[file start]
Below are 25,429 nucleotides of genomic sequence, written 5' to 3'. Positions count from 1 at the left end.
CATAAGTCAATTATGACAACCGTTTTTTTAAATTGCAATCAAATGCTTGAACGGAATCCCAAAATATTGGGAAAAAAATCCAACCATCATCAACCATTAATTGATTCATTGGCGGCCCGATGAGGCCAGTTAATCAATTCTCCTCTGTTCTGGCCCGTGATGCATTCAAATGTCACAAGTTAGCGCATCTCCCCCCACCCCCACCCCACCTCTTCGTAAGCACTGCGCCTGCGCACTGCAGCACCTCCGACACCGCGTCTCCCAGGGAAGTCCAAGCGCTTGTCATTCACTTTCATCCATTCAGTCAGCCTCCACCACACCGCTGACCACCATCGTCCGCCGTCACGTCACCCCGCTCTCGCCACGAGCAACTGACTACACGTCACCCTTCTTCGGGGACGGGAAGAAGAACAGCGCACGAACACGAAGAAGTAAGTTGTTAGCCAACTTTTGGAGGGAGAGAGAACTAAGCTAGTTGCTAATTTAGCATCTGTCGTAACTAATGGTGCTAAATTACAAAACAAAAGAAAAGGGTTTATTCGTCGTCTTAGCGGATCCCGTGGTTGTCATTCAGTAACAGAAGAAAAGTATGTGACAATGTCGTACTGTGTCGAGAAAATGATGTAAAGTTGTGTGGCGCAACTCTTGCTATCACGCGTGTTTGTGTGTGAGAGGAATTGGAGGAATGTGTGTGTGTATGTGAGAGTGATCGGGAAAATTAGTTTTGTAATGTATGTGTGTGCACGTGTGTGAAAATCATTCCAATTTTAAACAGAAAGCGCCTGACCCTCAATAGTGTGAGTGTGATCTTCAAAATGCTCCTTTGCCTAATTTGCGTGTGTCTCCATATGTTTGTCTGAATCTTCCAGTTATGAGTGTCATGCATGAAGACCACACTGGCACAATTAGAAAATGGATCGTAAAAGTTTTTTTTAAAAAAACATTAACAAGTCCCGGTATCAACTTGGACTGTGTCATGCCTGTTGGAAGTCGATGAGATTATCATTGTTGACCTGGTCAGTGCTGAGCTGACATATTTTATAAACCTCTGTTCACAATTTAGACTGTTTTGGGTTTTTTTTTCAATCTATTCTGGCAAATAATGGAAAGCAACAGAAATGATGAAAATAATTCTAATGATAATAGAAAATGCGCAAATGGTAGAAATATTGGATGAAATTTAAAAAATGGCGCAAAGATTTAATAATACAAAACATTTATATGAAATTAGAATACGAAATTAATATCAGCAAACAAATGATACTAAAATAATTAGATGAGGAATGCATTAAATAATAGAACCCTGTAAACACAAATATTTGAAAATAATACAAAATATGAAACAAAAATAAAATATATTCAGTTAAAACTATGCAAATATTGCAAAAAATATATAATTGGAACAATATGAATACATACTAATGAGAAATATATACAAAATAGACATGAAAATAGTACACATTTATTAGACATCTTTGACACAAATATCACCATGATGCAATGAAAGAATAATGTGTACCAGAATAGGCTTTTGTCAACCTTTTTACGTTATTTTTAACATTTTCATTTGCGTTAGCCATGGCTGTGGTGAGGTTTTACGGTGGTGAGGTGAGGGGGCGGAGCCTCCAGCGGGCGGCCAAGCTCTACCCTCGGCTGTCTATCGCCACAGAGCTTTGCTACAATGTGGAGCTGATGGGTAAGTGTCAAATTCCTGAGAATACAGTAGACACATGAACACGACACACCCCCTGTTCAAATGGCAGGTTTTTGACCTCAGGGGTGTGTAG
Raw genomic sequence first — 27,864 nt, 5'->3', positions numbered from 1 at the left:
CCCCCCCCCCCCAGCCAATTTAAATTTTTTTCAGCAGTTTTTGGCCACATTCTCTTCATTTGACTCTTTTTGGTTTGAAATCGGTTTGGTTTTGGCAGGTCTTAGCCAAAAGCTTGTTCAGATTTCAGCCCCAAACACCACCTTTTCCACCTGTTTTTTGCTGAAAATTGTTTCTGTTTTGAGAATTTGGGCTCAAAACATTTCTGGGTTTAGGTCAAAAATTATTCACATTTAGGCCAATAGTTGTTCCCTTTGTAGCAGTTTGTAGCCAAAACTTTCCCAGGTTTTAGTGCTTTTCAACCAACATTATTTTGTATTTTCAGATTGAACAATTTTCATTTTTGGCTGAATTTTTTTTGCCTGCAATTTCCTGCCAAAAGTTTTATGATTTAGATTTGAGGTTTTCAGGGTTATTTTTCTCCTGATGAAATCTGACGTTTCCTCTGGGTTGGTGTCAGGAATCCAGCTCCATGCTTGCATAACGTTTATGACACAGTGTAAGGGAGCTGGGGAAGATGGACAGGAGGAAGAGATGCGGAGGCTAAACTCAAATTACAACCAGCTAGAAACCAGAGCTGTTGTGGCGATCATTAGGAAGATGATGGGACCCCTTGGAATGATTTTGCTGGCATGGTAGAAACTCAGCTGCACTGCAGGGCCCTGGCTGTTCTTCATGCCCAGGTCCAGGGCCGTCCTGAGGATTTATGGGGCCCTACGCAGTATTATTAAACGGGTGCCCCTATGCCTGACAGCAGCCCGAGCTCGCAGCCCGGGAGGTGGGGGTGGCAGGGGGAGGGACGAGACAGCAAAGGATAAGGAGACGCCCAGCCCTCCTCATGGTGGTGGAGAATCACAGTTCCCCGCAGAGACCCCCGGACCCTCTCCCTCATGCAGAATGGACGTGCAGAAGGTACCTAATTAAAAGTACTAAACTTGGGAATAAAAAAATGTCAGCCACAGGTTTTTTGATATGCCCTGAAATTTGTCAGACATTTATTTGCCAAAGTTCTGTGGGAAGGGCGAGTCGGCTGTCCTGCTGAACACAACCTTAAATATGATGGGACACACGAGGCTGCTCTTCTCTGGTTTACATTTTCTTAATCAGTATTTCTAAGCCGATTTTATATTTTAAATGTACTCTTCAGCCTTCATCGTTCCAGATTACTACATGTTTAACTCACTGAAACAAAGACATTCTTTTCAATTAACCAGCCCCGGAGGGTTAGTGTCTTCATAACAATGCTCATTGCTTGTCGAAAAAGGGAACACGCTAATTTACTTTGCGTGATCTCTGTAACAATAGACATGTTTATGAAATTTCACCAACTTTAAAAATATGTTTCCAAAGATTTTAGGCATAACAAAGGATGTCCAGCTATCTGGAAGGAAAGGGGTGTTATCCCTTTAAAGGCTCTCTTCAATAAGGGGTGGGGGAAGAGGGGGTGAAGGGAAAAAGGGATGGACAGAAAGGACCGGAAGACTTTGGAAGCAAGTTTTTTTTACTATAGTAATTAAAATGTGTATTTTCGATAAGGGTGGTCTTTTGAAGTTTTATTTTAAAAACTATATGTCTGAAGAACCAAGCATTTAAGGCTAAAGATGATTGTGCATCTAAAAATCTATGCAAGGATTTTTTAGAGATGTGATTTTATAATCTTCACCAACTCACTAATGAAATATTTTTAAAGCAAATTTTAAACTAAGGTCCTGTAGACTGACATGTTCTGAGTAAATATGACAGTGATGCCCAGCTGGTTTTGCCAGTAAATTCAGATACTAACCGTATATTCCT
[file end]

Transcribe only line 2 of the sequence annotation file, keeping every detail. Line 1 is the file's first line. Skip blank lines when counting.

CATAAGTCAATTATGACAACCGTTTTTTTAAATTGCAATCAAATGCTTGAACGGAATCCCAAAATATTGGGAAAAAAATCCAACCATCATCAACCATTAATTGATTCATTGGCGGCCCGATGAGGCCAGTTAATCAATTCTCCTCTGTTCTGGCCCGTGATGCATTCAAATGTCACAAGTTAGCGCATCTCCCCCCACCCCCACCCCACCTCTTCGTAAGCACTGCGCCTGCGCACTGCAGCACCTCCGACACCGCGTCTCCCAGGGAAGTCCAAGCGCTTGTCATTCACTTTCATCCATTCAGTCAGCCTCCACCACACCGCTGACCACCATCGTCCGCCGTCACGTCACCCCGCTCTCGCCACGAGCAACTGACTACACGTCACCCTTCTTCGGGGACGGGAAGAAGAACAGCGCACGAACACGAAGAAGTAAGTTGTTAGCCAACTTTTGGAGGGAGAGAGAACTAAGCTAGTTGCTAATTTAGCATCTGTCGTAACTAATGGTGCTAAATTACAAAACAAAAGAAAAGGGTTTATTCGTCGTCTTAGCGGATCCCGTGGTTGTCATTCAGTAACAGAAGAAAAGTATGTGACAATGTCGTACTGTGTCGAGAAAATGATGTAAAGTTGTGTGGCGCAACTCTTGCTATCACGCGTGTTTGTGTGTGAGAGGAATTGGAGGAATGTGTGTGTGTATGTGAGAGTGATCGGGAAAATTAGTTTTGTAATGTATGTGTGTGCACGTGTGTGAAAATCATTCCAATTTTAAACAGAAAGCGCCTGACCCTCAATAGTGTGAGTGTGATCTTCAAAATGCTCCTTTGCCTAATTTGCGTGTGTCTCCATATGTTTGTCTGAATCTTCCAGTTATGAGTGTCATGCATGAAGACCACACTGGCACAATTAGAAAATGGATCGTAAAAGTTTTTTTTAAAAAAACATTAACAAGTCCCGGTATCAACTTGGACTGTGTCATGCCTGTTGGAAGTCGATGAGATTATCATTGTTGACCTGGTCAGTGCTGAGCTGACATATTTTATAAACCTCTGTTCACAATTTAGACTGTTTTGGGTTTTTTTTTCAATCTATTCTGGCAAATAATGGAAAGCAACAGAAATGATGAAAATAATTCTAATGATAATAGAAAATGCGCAAATGGTAGAAATATTGGATGAAATTTAAAAAATGGCGCAAAGATTTAATAATACAAAACATTTATATGAAATTAGAATACGAAATTAATATCAGCAAACAAATGATACTAAAATAATTAGATGAGGAATGCATTAAATAATAGAACCCTGTAAACACAAATATTTGAAAATAATACAAAATATGAAACAAAAATAAAATATATTCAGTTAAAACTATGCAAATATTGCAAAAAATATATAATTGGAACAATATGAATACATACTAATGAGAAATATATACAAAATAGACATGAAAATAGTACACATTTATTAGACATCTTTGACACAAATATCACCATGATGCAATGAAAGAATAATGTGTACCAGAATAGGCTTTTGTCAACCTTTTTACGTTATTTTTAACATTTTCATTTGCGTTAGCCATGGCTGTGGTGAGGTTTTACGGTGGTGAGGTGAGGGGGCGGAGCCTCCAGCGGGCGGCCAAGCTCTACCCTCGGCTGTCTATCGCCACAGAGCTTTGCTACAATGTGGAGCTGATGGGTAAGTGTCAAATTCCTGAGAATACAGTAGACACATGAACACGACACACCCCCTGTTCAAATGGCAGGTTTTTGACCTCAGGGGTGTGTAG